One of the good things to come out of the trials and tribulations of Brian Williams and Bill O’Reilly, in hot water over the accuracy of their memories of reporting from dangerous places, accused of polishing their credentials, of burnishing their badges of courage; one of the good things to come out of their difficulties is the learning that we have acquired about our memories, and the stories that we tell ourselves.
Scientists say that when we remember an event, we lay down a narrative which, the next time we remember, is what we recall instead of the original event. So each time we remember, we remember not the event but the story, and its editorial flourishes and polishes, until we end up with a pearl of a tale to tuck away and pull out whenever it’s needed, whether it still rings true or not.
I remember the first time I realized that, hearing my mother relate her end of a phone call that I’d overheard, sharpening and brightening her responses; she sounded good! Then she appealed to me to confirm her story, and I thought about the difference between what I had heard, with its hesitations and prevarications and backtracks, and the story she had told, and I said, “It wasn’t quite like that.” She was outraged, not because she had been caught in a lie, but because she knew that it happened the way that she told it, and she couldn’t understand why I was lying, throwing her under the bus. One of us, at least, had edited the memory of that phone conversation. I may even have edited this memory; it is, after all, a little too neat.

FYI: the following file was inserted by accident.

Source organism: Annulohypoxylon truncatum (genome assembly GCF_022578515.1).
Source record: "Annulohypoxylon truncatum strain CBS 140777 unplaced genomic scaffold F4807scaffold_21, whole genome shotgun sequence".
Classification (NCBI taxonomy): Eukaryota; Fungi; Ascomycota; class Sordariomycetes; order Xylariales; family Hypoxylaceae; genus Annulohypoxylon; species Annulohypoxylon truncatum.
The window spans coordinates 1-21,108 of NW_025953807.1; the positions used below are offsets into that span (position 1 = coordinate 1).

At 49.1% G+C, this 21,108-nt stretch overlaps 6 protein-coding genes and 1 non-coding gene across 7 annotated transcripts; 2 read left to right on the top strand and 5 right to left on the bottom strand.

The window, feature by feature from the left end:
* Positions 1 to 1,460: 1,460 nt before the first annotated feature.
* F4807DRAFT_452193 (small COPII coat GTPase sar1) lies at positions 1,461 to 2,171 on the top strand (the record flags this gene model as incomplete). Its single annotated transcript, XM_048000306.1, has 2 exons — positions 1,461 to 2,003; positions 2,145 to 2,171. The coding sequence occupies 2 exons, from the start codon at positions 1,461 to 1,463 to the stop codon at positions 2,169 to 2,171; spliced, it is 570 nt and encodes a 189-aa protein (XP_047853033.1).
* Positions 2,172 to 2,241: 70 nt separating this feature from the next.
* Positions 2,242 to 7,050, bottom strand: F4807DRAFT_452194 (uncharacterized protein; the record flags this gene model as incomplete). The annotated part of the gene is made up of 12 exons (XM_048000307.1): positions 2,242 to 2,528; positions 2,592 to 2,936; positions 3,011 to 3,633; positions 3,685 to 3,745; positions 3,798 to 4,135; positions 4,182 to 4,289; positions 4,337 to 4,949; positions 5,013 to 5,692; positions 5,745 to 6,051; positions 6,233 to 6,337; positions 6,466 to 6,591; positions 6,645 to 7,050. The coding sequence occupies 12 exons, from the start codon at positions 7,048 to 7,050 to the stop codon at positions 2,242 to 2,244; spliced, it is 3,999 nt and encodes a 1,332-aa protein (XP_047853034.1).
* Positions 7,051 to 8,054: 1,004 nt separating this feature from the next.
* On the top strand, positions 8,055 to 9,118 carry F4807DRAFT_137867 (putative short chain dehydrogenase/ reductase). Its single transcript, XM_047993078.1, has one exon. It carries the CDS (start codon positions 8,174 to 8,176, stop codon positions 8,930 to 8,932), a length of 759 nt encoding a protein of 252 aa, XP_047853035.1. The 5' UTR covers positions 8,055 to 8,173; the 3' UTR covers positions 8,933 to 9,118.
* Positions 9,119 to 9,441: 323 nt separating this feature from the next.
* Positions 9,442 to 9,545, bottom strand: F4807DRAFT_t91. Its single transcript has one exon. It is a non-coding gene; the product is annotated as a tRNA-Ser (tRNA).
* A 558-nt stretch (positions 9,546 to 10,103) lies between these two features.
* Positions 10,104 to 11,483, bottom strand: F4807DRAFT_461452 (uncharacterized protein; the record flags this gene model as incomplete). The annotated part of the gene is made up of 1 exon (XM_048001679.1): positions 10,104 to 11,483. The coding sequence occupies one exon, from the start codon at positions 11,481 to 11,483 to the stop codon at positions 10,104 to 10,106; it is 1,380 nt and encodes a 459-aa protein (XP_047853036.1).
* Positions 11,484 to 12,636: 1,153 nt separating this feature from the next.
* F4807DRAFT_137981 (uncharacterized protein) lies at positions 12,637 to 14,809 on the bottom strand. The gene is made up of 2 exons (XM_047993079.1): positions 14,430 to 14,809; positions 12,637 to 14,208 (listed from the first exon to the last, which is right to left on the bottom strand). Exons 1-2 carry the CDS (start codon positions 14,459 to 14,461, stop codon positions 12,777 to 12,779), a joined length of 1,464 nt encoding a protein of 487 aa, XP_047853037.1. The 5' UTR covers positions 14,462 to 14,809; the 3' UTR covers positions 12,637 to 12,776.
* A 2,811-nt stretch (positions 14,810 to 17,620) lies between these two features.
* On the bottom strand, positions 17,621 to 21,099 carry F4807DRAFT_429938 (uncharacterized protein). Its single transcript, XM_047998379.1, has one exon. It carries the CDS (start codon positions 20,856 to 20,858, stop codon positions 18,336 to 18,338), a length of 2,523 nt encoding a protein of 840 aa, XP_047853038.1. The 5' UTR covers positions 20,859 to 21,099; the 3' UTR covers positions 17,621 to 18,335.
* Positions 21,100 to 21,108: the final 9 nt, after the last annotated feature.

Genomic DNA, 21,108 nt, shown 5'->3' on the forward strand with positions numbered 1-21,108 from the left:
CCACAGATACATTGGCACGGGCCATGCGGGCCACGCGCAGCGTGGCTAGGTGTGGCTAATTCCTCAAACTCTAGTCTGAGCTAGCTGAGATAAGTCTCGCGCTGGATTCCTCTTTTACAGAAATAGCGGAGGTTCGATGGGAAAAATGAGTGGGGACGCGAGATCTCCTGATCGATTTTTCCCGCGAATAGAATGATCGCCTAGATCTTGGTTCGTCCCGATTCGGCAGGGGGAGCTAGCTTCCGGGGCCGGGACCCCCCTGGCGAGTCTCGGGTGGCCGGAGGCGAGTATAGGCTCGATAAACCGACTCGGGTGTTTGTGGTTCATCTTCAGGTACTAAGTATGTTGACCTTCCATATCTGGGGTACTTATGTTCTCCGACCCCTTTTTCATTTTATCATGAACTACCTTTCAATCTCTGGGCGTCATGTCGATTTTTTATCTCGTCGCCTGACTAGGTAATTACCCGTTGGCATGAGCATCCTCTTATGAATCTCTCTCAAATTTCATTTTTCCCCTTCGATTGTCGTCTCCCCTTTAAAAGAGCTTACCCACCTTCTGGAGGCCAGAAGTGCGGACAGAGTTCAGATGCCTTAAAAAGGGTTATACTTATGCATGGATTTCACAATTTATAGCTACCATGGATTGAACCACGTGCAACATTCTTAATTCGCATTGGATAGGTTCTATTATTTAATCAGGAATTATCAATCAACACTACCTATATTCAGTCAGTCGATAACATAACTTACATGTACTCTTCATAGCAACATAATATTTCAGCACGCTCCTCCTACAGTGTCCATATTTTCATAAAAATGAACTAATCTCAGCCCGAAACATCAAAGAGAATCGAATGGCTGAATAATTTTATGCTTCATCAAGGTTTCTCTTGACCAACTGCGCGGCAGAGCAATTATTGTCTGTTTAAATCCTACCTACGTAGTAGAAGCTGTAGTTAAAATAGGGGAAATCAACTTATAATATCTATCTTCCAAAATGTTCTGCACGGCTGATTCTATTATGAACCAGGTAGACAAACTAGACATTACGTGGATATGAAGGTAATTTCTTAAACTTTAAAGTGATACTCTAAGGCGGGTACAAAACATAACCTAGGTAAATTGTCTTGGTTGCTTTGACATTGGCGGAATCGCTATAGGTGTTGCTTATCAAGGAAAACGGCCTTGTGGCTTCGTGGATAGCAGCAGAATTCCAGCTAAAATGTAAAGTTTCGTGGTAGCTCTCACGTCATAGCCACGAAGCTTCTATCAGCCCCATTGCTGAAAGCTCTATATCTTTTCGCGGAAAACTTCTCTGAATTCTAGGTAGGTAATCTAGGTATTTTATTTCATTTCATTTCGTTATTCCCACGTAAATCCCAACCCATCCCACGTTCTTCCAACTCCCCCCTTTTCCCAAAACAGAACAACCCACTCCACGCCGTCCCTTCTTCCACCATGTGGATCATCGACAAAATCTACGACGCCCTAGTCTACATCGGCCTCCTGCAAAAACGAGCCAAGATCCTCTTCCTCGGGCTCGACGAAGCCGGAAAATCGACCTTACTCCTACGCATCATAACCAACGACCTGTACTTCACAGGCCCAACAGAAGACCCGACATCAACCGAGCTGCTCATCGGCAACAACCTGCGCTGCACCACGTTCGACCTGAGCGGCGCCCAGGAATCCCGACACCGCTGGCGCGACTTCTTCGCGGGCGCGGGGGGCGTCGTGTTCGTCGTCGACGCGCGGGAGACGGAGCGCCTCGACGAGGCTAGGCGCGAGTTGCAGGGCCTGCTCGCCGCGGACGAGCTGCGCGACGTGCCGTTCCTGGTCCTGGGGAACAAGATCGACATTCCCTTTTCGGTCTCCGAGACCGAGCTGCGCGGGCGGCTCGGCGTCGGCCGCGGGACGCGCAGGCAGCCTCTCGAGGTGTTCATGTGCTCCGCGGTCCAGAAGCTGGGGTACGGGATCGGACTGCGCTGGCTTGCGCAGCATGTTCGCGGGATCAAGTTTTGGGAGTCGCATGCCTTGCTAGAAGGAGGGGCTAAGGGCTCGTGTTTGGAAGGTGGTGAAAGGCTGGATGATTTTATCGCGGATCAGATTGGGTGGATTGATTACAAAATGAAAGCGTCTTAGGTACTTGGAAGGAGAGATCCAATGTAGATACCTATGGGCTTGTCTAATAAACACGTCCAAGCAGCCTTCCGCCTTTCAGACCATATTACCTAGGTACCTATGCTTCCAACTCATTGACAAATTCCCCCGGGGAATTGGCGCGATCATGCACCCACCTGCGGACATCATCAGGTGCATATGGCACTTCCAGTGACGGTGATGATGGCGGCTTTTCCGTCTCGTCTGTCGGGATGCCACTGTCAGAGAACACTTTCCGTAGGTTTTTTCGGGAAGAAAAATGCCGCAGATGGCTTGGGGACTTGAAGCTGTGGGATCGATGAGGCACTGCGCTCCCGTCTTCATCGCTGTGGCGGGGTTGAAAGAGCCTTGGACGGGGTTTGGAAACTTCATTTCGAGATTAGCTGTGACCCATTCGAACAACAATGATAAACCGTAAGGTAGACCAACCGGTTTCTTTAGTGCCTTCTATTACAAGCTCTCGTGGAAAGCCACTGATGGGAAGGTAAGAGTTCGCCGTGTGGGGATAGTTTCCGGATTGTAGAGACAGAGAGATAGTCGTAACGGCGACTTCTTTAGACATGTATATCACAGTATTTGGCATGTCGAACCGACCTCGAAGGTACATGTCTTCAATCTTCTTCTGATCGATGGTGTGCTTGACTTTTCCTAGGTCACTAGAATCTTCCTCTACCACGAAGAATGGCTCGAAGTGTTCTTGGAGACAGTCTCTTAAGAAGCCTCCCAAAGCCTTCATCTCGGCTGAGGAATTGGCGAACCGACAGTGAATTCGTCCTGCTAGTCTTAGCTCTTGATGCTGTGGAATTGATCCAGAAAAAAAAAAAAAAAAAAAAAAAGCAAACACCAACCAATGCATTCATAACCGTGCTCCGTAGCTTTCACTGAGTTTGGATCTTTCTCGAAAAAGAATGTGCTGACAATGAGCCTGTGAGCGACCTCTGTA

We all do it, burnishing the truth up to a brassy finish, spinning a yarn. Are we ashamed to be ourselves, to be human, made in the image of God?
Jesus said, “Whoever is ashamed of me and my words in this adulterous and sinful generation, of them the Son of Man will also be ashamed when he comes in glory.”
It is not a new phenomenon. Even saintly Paul got to telling the story of Abraham in a seriously revisionist fashion.
Paul says that Abraham didn’t weaken in faith nor waver when he considered his own body nor the barrenness of Sarah’s womb, which is simply not the case. Abraham might have believed that God could work with his old bones, but he wasn’t so sure about hers, which is how Ismael came to be born to Sarah’s slave woman, Hagar, because they did not trust God with Sarah’s old womb. And then there’s the matching pair of incidents in which Abraham gave up Sarah, pretending she was his sister, because he was afraid of the foreign king. Of course he got her back, both times, but even so. The only time Abraham truly showed no doubt, he nearly killed his son. What kind of faith was that?